• Roasting. Roasting uses an oven’s dry heat at high temperatures to cook the food on a baking sheet or in a roasting pan. For poultry, seafood and meat, place a rack inside the roasting pan so that the fat can drip away during cooking.
• Sautéing. Sautéing quickly cooks small or thin pieces of food. If you choose a good-quality nonstick pan, you can cook food without using fat. Depending on the recipe, use low-sodium broth, cooking spray, water or wine in place of oil or butter.
• Steaming. One of the simplest cooking techniques to master is steaming food in a perforated basket suspended above simmering liquid. If you use a flavorful liquid or add herbs to the water, you’ll flavor the food as it cooks.
• Stir-frying. Stir-frying quickly cooks small, uniform-sized pieces of food while they’re rapidly stirred in a wok or large nonstick frying pan. You need only a small amount of oil or cooking spray for this cooking method.
Find new ways to add flavor
Instead of salt or butter, you can enhance foods with a variety of herbs, spices and low-fat condiments. Be creative.
Poach fish in low-fat broth or wine and fresh herbs. Top a broiled chicken breast with fresh salsa. Make meats more flavorful with low-fat marinades or spices — bay leaf, chili powder, dry mustard, garlic, ginger, green pepper, sage, marjoram, onion, oregano, pepper or thyme.
To bring out the sweetness in baked goods, use a bit more vanilla, cinnamon or nutmeg.
Donald Hensrud, M.D., M.P.H., is chair of the Division of Preventive, Occupational, and Aerospace Medicine and a consultant in the Division of Endocrinology, Metabolism and Nutrition at Mayo Clinic, Rochester, Minn. He is also an associate professor of preventive medicine and nutrition at the College of Medicine, Mayo Clinic. A specialist in nutrition and weight management, Dr. Hensrud advises individuals on how to achieve and maintain a healthy weight. He conducts research in weight management, and he writes and lectures widely on nutrition-related topics. He helped publish two award-winning Mayo Clinic cookbooks.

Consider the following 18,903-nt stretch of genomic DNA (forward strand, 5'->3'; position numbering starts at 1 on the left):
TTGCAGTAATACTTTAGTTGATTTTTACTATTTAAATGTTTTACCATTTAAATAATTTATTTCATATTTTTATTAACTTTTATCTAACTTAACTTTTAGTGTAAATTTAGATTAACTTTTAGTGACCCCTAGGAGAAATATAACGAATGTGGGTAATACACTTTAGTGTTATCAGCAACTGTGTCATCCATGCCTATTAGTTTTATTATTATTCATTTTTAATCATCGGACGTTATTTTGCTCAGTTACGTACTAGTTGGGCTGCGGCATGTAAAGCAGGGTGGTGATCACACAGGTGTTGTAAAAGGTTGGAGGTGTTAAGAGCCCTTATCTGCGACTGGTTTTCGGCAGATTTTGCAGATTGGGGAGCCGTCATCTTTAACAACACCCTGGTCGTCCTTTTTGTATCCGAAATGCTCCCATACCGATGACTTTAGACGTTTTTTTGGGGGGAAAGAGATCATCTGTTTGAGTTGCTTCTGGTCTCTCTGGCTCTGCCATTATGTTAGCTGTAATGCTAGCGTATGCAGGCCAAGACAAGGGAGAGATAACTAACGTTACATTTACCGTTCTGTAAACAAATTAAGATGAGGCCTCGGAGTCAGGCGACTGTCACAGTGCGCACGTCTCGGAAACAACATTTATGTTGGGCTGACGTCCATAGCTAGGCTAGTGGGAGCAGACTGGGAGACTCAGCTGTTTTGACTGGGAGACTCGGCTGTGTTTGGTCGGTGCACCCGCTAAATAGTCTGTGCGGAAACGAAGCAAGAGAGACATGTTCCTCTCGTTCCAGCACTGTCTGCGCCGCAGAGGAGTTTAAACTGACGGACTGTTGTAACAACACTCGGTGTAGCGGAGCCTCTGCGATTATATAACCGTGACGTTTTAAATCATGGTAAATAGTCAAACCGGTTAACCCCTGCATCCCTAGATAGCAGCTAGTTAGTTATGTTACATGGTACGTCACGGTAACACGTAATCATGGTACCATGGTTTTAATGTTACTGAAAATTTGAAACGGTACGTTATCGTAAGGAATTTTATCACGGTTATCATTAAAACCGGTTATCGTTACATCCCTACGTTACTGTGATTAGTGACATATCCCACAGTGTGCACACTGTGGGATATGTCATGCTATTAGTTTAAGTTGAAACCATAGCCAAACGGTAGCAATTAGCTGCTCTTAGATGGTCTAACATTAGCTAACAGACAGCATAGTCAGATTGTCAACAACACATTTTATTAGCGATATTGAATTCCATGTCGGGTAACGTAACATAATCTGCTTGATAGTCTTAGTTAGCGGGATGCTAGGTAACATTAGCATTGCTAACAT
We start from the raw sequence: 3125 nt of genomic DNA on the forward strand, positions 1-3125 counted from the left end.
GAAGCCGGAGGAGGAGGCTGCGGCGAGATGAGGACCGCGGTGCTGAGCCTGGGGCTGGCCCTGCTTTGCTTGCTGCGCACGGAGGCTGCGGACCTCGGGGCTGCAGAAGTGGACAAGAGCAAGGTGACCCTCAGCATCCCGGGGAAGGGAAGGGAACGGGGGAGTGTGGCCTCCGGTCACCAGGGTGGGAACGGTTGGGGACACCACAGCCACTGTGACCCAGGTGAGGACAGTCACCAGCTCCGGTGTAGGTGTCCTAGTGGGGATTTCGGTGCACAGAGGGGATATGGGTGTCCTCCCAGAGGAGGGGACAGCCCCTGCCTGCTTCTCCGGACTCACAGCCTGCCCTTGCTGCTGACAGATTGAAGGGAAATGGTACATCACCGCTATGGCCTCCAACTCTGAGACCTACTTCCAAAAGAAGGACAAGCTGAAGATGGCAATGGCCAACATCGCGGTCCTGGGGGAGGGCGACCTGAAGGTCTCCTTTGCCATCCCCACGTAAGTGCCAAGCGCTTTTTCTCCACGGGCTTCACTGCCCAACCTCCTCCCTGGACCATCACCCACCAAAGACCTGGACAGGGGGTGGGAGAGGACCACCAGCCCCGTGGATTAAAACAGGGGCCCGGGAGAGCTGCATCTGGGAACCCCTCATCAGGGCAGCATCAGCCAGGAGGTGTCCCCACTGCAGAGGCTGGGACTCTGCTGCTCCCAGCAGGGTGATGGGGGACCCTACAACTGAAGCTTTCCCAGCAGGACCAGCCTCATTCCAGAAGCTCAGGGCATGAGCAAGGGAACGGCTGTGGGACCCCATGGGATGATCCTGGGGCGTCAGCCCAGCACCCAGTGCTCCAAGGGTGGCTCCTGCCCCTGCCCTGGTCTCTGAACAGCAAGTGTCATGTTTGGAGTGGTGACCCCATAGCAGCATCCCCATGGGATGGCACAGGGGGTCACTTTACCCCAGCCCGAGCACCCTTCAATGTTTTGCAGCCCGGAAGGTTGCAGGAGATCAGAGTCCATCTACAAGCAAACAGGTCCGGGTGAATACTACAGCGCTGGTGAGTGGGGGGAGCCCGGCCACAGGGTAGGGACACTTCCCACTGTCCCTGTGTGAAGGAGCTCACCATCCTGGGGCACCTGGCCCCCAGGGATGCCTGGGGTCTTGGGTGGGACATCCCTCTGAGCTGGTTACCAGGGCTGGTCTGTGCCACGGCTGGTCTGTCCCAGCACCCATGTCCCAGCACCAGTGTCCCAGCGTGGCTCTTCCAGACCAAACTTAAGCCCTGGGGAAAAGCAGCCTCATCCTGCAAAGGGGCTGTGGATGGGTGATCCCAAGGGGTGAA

About Mayo Clinic
Mayo Clinic is the first and largest integrated, not-for-profit group practice in the world. Doctors from every medical specialty work together to care for patients, joined by common systems and a philosophy that the needs of the patient come first. Over 3,600 physicians and scientists and 50,000 allied staff work at Mayo, which has sites in Rochester, Minn.; Jacksonville, Fla.; and Scottsdale/Phoenix, Ariz. Collectively, Mayo Clinic treats more than 500,000 patients a year.
For more than 100 years, millions of people from all walks of life have found answers at Mayo Clinic. Mayo Clinic works with many insurance companies, does not require a physician referral in most cases and is an in-network provider for millions of people.
For more information, please visit www.goodbooks.com/
Ratings are based on a 5-star scale
Review by Broad “Z” -Zippy
The Mayo Clinic Diet: Eat Well, Enjoy Life, Lose Weight is available from Amazon.com for $15.20 or at your local bookstore for under $26.00. You can also purchase The Mayo Clinic Diet Journal at Amazon.com for $10.19,
Thank you to Good Books for providing this title for our book review as well as this giveaway. We were in no way paid or compensated for our opinions.